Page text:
The Proposed Title IX Regulations on Evidentiary Burdens of Proof (Part 5)

This is the fifth and final article in a series discussing the proposed Title IX regulations published by the U.S. Department of Education on November 16, 2018, and intended to address institutional procedures for investigating and resolving complaints of sexual harassment and sexual assault in educational institutions funded by the federal government. As discussed in the four earlier articles in this series, the proposed rules represent Secretary Betsy DeVos’s attempt to reengineer the approach of the Obama administration, set forth in an April 4, 2011, Department of Education “guidance” (the “Obama Guidance”). This article will focus on the standard of proof to be used in Title IX hearings under her proposed rules.

A. The Competing Standards of Proof for Title IX Hearings

There are two competing standards for the burden of proof in Title IX hearings on campus: “preponderance of evidence” and “clear and convincing evidence.” The predominant standard is currently preponderance of evidence, which means “more likely than not” or anything above a “fifty-fifty” likelihood of guilt. Advocates for the use of this standard emphasize that it is used for deciding most issues in civil litigation in both state and federal court, including civil rights claims. They also emphasize that the preponderance standard ensures an equitable process for both the accused and the accuser in that each has the same opportunity to prove the pertinent facts. Finally, advocates for victims contend that using a more rigorous standard of proof will mean that victims of sexual assault—already reluctant to come forward—will be even less likely to institute complaints.

This view is forcefully summarized in Deborah L. Blake’s article, “Fighting the Rape Culture Wars Through the Preponderance of Evidence Standard,” 78 Montana Law Review 111 (Winter 2017):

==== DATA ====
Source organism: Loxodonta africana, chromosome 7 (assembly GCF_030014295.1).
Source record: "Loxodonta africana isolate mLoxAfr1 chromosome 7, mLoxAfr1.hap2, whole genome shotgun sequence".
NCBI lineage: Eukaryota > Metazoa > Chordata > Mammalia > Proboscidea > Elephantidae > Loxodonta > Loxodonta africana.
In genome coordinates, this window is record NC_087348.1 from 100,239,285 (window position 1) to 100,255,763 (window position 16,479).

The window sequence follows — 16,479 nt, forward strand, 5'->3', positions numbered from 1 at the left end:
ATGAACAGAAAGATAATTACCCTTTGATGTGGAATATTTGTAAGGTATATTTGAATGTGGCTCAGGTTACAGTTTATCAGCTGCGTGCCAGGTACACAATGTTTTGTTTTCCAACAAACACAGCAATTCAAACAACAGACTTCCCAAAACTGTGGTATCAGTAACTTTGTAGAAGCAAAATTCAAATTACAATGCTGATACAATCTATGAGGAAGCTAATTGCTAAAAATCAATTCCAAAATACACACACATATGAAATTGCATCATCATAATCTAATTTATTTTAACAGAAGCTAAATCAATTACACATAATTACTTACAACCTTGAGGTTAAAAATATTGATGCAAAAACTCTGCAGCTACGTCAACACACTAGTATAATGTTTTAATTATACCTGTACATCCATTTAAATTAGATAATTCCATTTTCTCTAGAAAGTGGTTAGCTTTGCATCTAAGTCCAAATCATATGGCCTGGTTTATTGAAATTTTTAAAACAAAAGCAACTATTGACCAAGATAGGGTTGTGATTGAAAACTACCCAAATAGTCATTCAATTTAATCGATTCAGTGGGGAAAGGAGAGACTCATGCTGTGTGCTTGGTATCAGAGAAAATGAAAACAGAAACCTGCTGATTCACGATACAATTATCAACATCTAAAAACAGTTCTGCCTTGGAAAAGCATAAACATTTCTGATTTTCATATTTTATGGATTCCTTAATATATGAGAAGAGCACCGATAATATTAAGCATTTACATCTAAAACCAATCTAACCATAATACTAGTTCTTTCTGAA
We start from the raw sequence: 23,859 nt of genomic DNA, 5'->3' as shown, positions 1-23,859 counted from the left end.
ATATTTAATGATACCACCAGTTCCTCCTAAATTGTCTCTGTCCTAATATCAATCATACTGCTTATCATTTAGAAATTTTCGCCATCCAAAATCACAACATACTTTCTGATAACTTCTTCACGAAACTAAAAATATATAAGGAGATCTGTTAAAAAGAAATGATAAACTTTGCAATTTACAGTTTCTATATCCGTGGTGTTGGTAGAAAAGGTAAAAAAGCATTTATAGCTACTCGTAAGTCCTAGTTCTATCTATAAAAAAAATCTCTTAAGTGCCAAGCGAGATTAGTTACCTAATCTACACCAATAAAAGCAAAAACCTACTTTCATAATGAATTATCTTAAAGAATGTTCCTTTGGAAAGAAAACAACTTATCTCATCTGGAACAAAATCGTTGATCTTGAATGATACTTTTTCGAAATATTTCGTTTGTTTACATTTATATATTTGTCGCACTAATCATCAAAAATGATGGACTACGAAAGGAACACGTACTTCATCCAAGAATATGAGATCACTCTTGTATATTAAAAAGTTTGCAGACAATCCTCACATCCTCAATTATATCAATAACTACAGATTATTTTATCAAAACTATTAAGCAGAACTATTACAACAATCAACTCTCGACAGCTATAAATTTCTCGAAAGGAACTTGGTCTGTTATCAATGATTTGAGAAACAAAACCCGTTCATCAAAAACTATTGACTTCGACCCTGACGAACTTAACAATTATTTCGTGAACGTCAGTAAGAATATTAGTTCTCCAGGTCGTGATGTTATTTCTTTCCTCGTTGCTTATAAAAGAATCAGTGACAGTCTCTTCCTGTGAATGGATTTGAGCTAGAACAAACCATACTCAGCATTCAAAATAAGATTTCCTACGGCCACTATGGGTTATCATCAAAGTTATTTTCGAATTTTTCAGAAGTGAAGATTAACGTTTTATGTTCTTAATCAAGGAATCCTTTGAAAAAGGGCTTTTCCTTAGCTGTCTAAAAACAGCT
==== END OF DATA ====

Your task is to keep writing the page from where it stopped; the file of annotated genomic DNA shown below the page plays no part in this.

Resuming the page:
In actual cases involving sexual assault allegations, whether in the criminal justice system or in university student conduct proceedings, skepticism of complainants already undermines their credibility. This is especially so when the alleged conduct does not fit preconceptions about “real rape”—that is, where the incident did not involve a weapon or a stranger, and did not result in any verifiable physical injuries. Such skepticism by police and prosecutors is a main reason why rape and sexual assault charges so rarely result in prosecution and even more rarely in conviction. It is also a primary reason why sexual assault is significantly underreported. Only a small percentage, between four and eight percent, of persons who experience sexual assault in college report it to campus authorities, and only about two percent report it to the police. A common reason for not reporting is the fear of not being able to prove what happened and of not being believed. Replacing the … [preponderance of evidence] standard with a clear and convincing evidence standard would add to the mix of reasons that discourage complainants from coming forward. [Citations omitted.]

The Obama Guidance mandated the use of a preponderance of evidence standard, relying on arguments that (1) civil rights claims are litigated under this standard; and (2) the standard is commensurate with the other requirements of the Obama Guidance that both the accuser and the accused must be provided the “equal opportunity to present relevant witnesses and other evidence.”   

In contrast, advocates for the more rigorous “clear and convincing” standard contend that a higher standard of proof is warranted because an adjudication in a Title IX proceeding is quasi-criminal in nature and can result in the loss of a college degree, the end of a professional career and reputational harm lasting a lifetime. See, e.g., B. Baker, “When Campus Sexual Misconduct Policies Violate Due Process Rights,” 26 Cornell Journal of Law and Public Policy 533, 560 (2017).